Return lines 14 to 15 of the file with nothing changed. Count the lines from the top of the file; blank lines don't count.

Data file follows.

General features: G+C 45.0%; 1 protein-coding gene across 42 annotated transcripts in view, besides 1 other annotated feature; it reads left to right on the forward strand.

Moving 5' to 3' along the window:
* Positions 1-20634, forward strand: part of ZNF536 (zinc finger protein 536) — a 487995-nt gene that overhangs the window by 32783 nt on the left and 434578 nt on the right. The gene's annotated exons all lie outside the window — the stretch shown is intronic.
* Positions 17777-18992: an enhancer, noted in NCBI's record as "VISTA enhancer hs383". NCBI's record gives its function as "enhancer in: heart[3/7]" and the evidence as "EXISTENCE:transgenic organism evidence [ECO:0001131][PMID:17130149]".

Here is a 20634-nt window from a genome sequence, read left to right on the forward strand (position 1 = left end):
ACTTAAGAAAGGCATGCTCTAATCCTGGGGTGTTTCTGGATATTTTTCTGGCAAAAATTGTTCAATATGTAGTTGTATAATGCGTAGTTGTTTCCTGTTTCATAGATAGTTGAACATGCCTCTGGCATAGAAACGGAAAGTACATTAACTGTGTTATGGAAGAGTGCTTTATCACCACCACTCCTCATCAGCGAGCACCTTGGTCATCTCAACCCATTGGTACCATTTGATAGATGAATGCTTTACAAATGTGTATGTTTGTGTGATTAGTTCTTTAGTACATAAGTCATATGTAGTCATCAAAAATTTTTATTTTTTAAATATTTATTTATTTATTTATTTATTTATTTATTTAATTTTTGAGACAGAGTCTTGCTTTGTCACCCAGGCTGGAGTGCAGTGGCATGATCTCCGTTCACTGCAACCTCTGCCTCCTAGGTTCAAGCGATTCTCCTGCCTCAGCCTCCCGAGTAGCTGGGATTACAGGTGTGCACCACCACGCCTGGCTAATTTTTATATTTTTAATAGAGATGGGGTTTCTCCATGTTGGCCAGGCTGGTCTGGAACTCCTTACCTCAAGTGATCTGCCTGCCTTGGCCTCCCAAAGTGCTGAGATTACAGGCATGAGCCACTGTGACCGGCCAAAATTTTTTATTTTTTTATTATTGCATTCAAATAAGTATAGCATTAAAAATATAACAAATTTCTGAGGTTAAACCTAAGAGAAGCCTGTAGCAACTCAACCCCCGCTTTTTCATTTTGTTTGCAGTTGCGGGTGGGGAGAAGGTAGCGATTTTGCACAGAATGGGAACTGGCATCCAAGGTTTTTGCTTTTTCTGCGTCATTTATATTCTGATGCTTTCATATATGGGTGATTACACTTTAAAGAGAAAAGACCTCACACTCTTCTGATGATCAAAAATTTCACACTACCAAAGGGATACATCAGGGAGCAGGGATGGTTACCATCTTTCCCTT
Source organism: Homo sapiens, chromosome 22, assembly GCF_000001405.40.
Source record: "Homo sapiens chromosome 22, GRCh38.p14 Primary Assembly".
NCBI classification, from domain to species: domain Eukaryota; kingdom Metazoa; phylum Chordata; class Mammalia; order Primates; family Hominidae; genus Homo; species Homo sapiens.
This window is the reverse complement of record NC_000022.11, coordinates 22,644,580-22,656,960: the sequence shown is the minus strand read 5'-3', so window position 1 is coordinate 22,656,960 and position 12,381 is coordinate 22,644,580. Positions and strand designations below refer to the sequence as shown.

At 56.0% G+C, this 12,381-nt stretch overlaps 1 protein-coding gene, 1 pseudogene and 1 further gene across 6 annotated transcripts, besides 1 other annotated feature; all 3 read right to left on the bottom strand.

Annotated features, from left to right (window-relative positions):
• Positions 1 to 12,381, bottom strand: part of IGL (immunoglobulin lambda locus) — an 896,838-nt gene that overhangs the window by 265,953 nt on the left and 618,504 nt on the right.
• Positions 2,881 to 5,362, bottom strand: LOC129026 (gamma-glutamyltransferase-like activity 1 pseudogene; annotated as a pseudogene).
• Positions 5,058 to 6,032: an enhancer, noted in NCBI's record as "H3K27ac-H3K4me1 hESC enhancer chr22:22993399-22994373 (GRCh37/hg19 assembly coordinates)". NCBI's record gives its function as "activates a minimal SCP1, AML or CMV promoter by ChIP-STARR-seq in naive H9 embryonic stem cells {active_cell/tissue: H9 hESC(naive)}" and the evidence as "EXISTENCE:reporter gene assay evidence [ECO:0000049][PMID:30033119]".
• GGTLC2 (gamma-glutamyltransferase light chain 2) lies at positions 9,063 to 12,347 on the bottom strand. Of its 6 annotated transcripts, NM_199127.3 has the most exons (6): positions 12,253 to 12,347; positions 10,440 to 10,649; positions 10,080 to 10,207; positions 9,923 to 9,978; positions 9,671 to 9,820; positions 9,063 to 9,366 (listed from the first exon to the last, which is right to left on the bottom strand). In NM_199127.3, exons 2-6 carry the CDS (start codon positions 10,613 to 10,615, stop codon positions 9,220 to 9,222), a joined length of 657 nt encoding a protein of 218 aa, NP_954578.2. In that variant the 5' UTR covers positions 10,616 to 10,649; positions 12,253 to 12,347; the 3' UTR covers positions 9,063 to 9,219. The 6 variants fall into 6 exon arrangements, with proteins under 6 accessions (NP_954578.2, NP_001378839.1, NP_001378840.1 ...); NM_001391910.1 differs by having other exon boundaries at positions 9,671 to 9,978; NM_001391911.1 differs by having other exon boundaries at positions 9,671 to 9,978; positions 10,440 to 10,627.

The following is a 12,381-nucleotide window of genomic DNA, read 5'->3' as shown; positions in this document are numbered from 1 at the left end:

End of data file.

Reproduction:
• Positions 2,881 to 5,362, bottom strand: LOC129026 (gamma-glutamyltransferase-like activity 1 pseudogene; annotated as a pseudogene).
• Positions 5,058 to 6,032: an enhancer, noted in NCBI's record as "H3K27ac-H3K4me1 hESC enhancer chr22:22993399-22994373 (GRCh37/hg19 assembly coordinates)". NCBI's record gives its function as "activates a minimal SCP1, AML or CMV promoter by ChIP-STARR-seq in naive H9 embryonic stem cells {active_cell/tissue: H9 hESC(naive)}" and the evidence as "EXISTENCE:reporter gene assay evidence [ECO:0000049][PMID:30033119]".